Ungainly BIG steps skyward

“Timber!” shouts Bjarke Ingels in video. Only kidding. (Silverstein/Vimeo)

Rumors of BIG’s taking the 2 World Trade Center job from Sir Norman Foster erupted as news today. Silverstein Properties, the owner of the WTC site, has hired Bjarke Ingels Group and has released a video to instruct the rest of us of the clichés that will apply to the project from now on.

In this rendering, Norman Foster's design is second from left. (Foster + Partners)

In this rendering, Norman Foster’s design is second from left. (Foster + Partners)

Stepped gardens. (Silverstein/Vimeo)

Stepped gardens. (Silverstein/Vimeo)

The video, “The New 2 World Trade Center,” was produced by Silverstein and sent to the TradArch list by Gary Brewer, who also sent an Architects Journal piece, “BIG reveals replacement for Foster’s World Trade Centre scheme,” by Laura Mark. Brewer opines: “If you watch the video you notice two things: he is young and charismatic. He is a bit like Duany thirty years ago but he is an architect not a planner. He will be with us for a long time. Where is the traditional version of him?”

Well, I could name more than a few, I think, except that Ingels has the fawning press that any of my nominees would have if the field of architecture weren’t so crooked.

Speaking of crooked, the proposal for 2 World Trade Center, as you’ll see in the video, features a set of boxes planted stepwise atop one another, reaching up 80 stories in leaps that widen horizontally as they rise, offering a twisted appearance from a distance and no doubt from close up as well.

But who cares! Each stepped balcony will have its own garden!!! That ought to earn it a platinum LEED sustainability junket if anything will. Be still my beating heart!

Here is one of the more absurd passages from the Architects Journal story, which quotes Bjarke Ingels in full fantasia regarding the derivation of his building’s elements:

The design of 2 WTC is derived from its urban context at the meeting point between two very different neighborhoods: the Financial District with its modernist skyscrapers and TriBeCa with its lofts and roof gardens. The design combines the unique qualities of each, melding high-rise with low-rise and modern with historical.

What a crock! It is an ungainly staircase threatening to tip over. The last major structure in the WTC redevelopment plan would throw a hammer into the gearbox of what symmetry remains of SOM’s dumbing up of Daniel Libeskind’s original WTC master plan. Foster’s generic slant-roofed glass had matched, in a quaddy sort of way, the design of 1 WTC. The BIG design comes off snazzy in the Silverstein/BIG vid, of course. The imagery is quite lovely, I must admit, though I hardly expect the finished product to gleam with such noble plasticity. Still, don’t take any wooden nickels. Big Modernism doesn’t get much closer to beauty than this.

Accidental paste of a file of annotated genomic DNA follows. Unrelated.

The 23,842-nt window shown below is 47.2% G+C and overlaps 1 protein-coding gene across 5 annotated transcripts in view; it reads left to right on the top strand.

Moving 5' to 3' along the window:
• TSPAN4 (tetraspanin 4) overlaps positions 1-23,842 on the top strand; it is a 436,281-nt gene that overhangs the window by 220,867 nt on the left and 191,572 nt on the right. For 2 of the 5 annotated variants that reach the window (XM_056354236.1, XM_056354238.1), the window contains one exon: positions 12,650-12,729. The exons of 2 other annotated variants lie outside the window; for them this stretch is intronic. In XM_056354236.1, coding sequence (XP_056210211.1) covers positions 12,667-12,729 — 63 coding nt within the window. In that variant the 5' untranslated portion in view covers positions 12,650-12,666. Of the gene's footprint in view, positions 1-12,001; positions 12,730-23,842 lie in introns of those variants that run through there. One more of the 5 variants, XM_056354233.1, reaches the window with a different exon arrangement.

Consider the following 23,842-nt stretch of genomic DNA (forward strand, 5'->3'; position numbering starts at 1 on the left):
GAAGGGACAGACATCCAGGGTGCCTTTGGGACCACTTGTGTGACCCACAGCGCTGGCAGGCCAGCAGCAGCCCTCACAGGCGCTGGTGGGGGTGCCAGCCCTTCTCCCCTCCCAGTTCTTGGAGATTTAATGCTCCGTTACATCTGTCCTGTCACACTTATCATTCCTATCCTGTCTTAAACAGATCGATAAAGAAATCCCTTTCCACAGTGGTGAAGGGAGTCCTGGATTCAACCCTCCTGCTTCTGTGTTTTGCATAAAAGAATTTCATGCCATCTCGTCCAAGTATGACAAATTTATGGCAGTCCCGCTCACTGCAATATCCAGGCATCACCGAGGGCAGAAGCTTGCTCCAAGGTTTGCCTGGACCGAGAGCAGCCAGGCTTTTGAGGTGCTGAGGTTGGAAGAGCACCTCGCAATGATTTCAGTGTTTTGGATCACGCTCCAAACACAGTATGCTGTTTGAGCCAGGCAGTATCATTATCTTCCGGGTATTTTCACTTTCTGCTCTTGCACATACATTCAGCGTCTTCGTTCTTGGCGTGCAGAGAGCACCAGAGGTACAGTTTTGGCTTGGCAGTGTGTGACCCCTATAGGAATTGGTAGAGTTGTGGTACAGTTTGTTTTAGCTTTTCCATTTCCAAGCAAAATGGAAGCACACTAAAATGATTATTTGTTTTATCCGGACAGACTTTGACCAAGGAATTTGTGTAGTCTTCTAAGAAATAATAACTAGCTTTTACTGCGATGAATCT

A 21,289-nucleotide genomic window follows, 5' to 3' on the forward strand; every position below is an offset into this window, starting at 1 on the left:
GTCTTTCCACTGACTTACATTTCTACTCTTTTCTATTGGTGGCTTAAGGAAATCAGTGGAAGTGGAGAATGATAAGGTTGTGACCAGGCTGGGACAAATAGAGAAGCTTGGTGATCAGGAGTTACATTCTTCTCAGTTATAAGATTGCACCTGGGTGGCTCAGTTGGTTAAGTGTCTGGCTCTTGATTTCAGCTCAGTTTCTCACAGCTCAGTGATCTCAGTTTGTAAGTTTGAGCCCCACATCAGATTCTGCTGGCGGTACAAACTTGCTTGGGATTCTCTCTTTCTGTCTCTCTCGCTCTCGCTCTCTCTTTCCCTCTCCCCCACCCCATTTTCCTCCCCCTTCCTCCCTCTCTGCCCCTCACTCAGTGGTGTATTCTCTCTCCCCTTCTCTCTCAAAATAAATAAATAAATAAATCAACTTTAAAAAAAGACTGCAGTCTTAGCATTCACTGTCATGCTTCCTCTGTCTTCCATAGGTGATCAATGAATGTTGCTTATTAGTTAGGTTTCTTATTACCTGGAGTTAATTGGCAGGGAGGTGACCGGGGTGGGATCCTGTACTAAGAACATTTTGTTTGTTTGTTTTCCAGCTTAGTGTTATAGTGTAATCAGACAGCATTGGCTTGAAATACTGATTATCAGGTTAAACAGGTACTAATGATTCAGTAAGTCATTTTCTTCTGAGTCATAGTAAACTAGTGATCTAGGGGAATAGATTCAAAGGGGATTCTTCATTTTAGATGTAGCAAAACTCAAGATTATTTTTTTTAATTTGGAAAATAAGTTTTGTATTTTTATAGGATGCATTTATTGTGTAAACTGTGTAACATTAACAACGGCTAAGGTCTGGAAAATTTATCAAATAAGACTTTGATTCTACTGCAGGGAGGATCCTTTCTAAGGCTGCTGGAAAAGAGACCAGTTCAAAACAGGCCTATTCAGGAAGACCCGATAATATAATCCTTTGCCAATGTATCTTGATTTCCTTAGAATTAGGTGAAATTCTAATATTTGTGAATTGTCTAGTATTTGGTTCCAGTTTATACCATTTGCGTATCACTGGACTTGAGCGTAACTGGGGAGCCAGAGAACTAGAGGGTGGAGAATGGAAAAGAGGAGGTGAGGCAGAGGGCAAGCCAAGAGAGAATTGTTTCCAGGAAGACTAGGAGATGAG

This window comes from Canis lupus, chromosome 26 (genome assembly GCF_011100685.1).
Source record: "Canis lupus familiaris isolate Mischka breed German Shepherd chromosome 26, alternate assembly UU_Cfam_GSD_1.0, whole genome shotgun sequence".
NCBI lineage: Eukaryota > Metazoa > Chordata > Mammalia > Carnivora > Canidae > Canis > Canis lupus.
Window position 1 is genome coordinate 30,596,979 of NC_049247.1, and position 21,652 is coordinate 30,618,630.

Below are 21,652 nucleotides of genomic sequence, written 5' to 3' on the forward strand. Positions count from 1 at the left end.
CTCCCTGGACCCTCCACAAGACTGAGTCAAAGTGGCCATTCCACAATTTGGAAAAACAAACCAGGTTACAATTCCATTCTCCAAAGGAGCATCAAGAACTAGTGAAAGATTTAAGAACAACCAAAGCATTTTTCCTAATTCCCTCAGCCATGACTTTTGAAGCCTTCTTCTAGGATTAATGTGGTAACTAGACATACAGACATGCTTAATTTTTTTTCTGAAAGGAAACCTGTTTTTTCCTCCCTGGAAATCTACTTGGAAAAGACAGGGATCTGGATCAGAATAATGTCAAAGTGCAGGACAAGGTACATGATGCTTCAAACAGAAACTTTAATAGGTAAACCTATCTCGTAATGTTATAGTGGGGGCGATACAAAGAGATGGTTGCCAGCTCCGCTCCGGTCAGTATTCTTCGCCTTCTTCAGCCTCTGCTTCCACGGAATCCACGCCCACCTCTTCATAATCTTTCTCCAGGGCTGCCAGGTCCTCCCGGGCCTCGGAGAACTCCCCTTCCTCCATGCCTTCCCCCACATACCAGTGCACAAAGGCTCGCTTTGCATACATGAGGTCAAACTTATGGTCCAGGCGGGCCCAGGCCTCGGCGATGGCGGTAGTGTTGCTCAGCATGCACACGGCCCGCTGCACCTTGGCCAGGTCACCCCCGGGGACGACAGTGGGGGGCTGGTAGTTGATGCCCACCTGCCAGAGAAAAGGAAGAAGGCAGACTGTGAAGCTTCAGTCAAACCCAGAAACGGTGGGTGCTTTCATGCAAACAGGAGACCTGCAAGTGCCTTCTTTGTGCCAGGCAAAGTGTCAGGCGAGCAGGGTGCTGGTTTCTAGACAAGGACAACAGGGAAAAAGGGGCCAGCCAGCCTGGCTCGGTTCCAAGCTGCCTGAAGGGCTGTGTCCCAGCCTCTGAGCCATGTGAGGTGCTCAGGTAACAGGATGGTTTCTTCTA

BIG dances with TWISTED. (Silverstein/Vimeo)

BIG dances with TWISTED. (Silverstein/Vimeo)

Is modern architecture allowed to do that? Careful! Someone might accuse Foster of committing beauty. No wonder the hook was deployed to yank him off the stage. No such concern need wrinkle the BIGgian forehead.

[Here is my post on this, “BIG kicks Foster of 2 WTC?” from June 5, in which I mocked the idea that traditional architecture is conservative by wondering why Silverstein didn’t hire Bob Stern to design a building for Rupert Murdoch and Fox News.]

About David Brussat

For a living, I edit the writing of some of the nation's leading architects, urbanists and design theorists. This blog was begun in 2009 as a feature of the Providence Journal, where I was on the editorial board and wrote a weekly column of architecture criticism for three decades. Architecture Here and There fights the style wars for classical architecture and against modern architecture, no holds barred. My freelance writing and editing on that topic and others addresses issues of design and culture locally and globally. I am a fellow of the Royal Society of the Arts, and a member of the board of the New England chapter of the Institute of Classical Architecture & Art, which bestowed an Arthur Ross Award on me in 2002. I work from Providence, R.I., where I live with my wife Victoria, my son Billy and our cat Gato. If you would like to invest your prose with even more style and clarity, please email me at my consultancy, dbrussat@gmail.com, or call 401.351.0457. Testimonial: "Your work is so wonderful - you now enter my mind and write what I would have written." - Nikos Salingaros, mathematician at the University of Texas, architectural theorist and author of many books.
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